The moment I saw, Dr Daljit Singh’s Clinic, in Amritsar, I was elated. The name brought memories for the first Sikh sisters in my life, at the boarding school in Shillong. Daljit and Jyoti, were from Amritsar. Jyoti, who was in my class, gave me the first kada, in school and it was a steel one I remember. Ever since, I have worn a kada on my wrist, most of the time. In later years, I met many Punjabis, but the Sikh girls left a lasting impression in my mind.
There was Arvinder Kaur too, later in my life in Mumbai. She had once asked me, before she left to Amritsar – What shall I get for you? I said, get me the Golden Temple.
The Golden Temple in Amritsar, is one of the most profound experience I have had in this life. I arrived very tired from Jalandar to be at Amritsar for a night. I was sure, I wanted to stay at the temple premises and also eat at the langar. A comfortable room, just outside gate # 2 gave me a pillow and a bed to sleep the night. Before I had put my head down, I went to the temple to pay my homage to Guru Granth Sahib.
The golden temple premises and the temple itself are silent. The only sound you hear is the recitation of the Granth Sahib and the sound of the plates at the 24-hours langar. Thousands and millions of people visit every day, but, in groups, waiting and moving, all get to see the temple which houses the Guru Granth Sahib, the only text the Sikhs worship. There are no pandas, no one coming to disturb you with an offer to take you in, through the back door if you pay Rs 1001! Like the belief of the Sikhs, there is only one way that leads to the inside of the temple where the Guru Granth Sahib is worshiped. At every nook and corner, you will find, women and men, doing seva – giving you water to drink, keeping your shoes and luggage, allotting rooms and sleeping places for you to stay. There is no talk, no gibberish going on. Everyone is with the nam on their lips or on their mind. No wonder, for that night and two nights after, I heard only the nam, even in my sleep.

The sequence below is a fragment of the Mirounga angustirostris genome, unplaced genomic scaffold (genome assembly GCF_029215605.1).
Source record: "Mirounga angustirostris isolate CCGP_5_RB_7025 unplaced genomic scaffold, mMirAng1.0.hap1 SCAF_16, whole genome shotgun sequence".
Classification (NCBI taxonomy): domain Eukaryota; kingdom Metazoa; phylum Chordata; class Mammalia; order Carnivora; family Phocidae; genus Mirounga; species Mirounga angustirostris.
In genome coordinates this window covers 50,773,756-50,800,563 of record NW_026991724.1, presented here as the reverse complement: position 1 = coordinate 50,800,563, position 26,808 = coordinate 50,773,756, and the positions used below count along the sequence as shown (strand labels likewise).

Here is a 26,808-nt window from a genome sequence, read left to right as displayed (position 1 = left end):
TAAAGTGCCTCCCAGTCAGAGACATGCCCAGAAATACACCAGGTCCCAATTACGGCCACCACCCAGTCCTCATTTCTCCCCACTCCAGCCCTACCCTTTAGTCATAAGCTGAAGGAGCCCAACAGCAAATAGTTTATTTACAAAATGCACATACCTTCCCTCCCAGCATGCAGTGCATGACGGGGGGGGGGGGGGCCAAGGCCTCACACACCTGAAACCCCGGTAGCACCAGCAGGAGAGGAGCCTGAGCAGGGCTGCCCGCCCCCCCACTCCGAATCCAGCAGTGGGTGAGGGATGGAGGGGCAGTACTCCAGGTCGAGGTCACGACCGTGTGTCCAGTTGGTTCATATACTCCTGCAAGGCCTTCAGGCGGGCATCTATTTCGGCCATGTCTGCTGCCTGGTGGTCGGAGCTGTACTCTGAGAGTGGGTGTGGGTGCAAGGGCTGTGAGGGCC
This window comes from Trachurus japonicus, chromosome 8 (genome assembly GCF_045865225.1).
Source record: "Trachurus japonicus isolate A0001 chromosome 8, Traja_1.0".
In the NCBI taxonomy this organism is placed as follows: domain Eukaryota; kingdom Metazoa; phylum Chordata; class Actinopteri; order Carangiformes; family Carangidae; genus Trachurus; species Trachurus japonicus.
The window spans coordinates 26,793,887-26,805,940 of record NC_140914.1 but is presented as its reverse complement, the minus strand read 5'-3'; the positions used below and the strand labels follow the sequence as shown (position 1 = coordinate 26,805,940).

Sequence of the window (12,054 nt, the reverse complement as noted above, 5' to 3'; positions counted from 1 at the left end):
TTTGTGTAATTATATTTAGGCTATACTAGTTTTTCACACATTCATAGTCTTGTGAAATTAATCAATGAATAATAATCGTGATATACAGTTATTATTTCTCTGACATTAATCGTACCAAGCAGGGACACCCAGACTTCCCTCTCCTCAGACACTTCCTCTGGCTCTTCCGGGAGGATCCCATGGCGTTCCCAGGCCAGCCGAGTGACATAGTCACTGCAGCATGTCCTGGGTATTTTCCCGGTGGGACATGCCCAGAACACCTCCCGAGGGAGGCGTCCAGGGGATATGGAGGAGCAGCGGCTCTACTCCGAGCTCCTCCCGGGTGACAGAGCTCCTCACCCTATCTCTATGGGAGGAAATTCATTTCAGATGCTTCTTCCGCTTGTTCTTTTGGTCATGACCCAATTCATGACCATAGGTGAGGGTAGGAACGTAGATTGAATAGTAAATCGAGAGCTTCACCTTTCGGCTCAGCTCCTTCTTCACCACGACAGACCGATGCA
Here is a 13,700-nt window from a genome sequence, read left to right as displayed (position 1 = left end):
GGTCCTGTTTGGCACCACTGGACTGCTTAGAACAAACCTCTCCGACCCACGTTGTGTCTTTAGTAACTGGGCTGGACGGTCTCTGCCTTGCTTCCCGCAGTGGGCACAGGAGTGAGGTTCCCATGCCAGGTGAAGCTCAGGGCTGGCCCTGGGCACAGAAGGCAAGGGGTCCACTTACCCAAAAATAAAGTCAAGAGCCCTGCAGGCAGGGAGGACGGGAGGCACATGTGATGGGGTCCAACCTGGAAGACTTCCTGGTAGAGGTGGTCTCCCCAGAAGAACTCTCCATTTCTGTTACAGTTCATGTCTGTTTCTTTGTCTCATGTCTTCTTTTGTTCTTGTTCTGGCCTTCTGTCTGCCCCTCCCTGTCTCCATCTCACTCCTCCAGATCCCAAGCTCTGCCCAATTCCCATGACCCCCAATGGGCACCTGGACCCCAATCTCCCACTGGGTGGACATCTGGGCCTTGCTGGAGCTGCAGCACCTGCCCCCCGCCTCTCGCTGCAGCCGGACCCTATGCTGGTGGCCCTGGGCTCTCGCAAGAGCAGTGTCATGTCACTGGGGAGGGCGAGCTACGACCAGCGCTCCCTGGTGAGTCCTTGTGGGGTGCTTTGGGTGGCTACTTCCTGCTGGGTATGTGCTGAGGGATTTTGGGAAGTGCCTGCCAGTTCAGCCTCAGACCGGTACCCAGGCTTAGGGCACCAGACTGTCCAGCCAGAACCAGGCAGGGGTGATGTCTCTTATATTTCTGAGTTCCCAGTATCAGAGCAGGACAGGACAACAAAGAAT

Wikipedia says – “Satnam (Gurmukhi:ਸਤਿ ਨਾਮੁ ) is the main word that appears in the Sikh sacred scripture called the Guru Granth Sahib. It is part of the Gurbani shabad called Mool Mantra which is repeated daily by all Sikhs. This word succeeds the word "Ek-onkar" which means "There is only one constant" or commonly "There is one God". The words sat means "true/everlasting" and nam means "name".In this instance, this would mean, "whose name is truth". The word nam in Sikhism has two meanings. "It meant both an application and a symbol of the All-pervading Supreme Reality that sustained the universe. Guru Nanak in his teachings emphasized the need of repeating Sat-Nam to realize the All-pervading Supreme Reality.”
I did not find my friends, Daljit and Jyoti there. I did not find many other friends I have had from the same Sikh religion. I did not seek them too, even the next day, when under the sun of the everlasting sky, the temple, spoke the same language – here, within this hallowed shrine, is the only God and He has a name - Ek-onkar satnam!
Memories faded as I left, some of whom, made contribution to my life, people I have lost in time, but people, who were valuable to my experience of life and made it richer.
Happy Dussera, my dear readers, from across the globe, who have helped this blog to cross way above 100,000 readership.